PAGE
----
Science Funding

Budget 2017

President Obama has requested increased science funding in his fiscal year 2017 budget, yet people have concerns over the strategy for this and the likelihood of it passing Congress. Particularly, he requested an additional $825 million be allocated to the National Institutes of Health (NIH), but this money was set to come from mandatory funds. Further, $1 million of the NIH’s current budget was slated to be moved from regular appropriations processes to mandatory funds. There are concerns that Congress will not approve these mandatory funds, which require that a dedicated funding source be established. If approved, this new money would go to support new cancer initiatives, the Precision Medicine Initiative, and the BRAIN initiative with little going to the other NIH institutes. The Food and Drug Administration (FDA) would also not get much of a general increase in funding but would get money specifically for its role in Precision Medicine Initiative and the new cancer programs – also from mandatory funding. The President has also called for a $500 million increase in funding for the National Science Foundation (NSF) coming from both discretionary and mandatory spending streams. Again, there is doubt that Republicans will approve of allocation through mandatory spending streams that will require selling federal assets, which would leave only a small increase in NSF funding through discretionary spending. While there are many increases in science funding budgeted for, many people are disappointed in the means of funding allocation and are less than optimistic for passing this proposed budget. (Science News Staff, Science Insider)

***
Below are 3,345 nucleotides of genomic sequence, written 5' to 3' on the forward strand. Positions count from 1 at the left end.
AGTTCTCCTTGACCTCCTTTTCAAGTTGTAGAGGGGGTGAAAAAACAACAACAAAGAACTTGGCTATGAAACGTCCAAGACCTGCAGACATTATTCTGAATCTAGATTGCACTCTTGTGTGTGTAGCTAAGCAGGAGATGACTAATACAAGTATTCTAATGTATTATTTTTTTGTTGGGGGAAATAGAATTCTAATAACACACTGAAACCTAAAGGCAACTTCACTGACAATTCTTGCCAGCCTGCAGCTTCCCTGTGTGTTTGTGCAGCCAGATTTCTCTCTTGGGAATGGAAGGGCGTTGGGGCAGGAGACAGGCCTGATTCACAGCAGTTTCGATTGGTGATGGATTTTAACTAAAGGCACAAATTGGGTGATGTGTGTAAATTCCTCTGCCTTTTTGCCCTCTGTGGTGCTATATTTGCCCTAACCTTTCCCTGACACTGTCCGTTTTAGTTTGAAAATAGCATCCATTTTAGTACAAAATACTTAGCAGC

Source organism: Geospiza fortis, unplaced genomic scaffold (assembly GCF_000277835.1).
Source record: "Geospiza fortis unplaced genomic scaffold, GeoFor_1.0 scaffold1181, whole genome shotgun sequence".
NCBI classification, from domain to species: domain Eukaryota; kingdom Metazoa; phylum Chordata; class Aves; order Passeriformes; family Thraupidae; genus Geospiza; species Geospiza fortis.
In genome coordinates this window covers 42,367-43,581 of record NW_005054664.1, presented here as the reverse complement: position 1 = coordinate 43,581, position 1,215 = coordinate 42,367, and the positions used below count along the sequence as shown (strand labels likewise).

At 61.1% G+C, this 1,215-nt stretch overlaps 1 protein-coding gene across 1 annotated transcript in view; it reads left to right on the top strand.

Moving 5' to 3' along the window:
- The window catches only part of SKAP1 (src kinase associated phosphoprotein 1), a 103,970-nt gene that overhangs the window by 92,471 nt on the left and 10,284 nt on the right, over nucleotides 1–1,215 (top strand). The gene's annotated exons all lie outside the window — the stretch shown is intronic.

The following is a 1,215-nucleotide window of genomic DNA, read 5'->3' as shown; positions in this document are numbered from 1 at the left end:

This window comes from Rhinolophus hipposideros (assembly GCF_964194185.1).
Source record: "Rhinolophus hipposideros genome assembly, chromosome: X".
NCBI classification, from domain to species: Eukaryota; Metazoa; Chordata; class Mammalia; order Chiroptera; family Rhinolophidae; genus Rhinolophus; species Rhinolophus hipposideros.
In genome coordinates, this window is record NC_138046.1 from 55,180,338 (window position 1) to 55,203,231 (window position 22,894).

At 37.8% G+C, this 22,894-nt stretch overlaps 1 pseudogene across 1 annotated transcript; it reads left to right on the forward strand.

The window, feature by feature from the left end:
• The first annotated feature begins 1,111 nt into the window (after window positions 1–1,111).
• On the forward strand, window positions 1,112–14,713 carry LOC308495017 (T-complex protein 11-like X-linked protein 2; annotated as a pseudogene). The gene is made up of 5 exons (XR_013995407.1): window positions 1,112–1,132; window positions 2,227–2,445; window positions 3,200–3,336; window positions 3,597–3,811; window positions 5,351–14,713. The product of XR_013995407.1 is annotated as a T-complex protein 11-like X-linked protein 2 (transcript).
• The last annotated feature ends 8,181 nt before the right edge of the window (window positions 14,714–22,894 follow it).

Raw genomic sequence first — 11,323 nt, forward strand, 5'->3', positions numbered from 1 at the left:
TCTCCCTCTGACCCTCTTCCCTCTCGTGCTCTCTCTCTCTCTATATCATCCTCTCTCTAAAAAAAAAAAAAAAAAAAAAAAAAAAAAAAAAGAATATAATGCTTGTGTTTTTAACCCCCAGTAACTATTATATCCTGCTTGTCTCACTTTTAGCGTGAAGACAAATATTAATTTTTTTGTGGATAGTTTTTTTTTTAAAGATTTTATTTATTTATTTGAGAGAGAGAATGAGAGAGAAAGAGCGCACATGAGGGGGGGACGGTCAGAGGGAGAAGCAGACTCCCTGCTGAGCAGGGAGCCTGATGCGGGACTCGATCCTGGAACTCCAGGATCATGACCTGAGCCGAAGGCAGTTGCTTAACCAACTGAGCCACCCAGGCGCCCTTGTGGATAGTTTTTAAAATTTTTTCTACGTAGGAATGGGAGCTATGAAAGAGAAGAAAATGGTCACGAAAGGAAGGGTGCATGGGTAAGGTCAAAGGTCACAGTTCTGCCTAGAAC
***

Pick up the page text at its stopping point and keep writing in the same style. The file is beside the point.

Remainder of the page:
Federal Regulations

Could FDA E-Cigarette Regulations Help More People Quit Smoking?

While e-cigarettes are generally expected to be safer than traditional cigarettes due to the lack of tar from burning tobacco, research is limited and major health organizations currently do not recommend using e-cigarettes to help people quit smoking. Despite the large and expanding market for e-cigarettes, there are essentially no federal rules or regulations regarding anything about the e-cigarette industry, including sales and advertising. Several attempts have been made to regulate e-cigarettes with the FDA first trying to regulate e-cigarettes as a drug-device combination in 2009. This was overruled by the courts, which deemed e-cigarettes a tobacco product in the next year. Further, the President’s Family Smoking Prevention and Tobacco Control Act allowed the FDA to regulate some tobacco products but did not specifically list e-cigarettes. In 2014, the FDA called for authority to specifically regulate e-cigarettes and is awaiting final approval. While no real federal regulations are in place, some states have enacted minimum purchasing age laws, tax e-cigarettes, or call for e-cigarettes to only be used in places where other tobacco products can be used. The science regarding the potential harms of e-cigarettes and any potential benefits to smoking cessation are lacking leading to much fractured debate over regulatory policy, which will continue as the FDA’s role continues to unfold. (Michael P. Eriksen,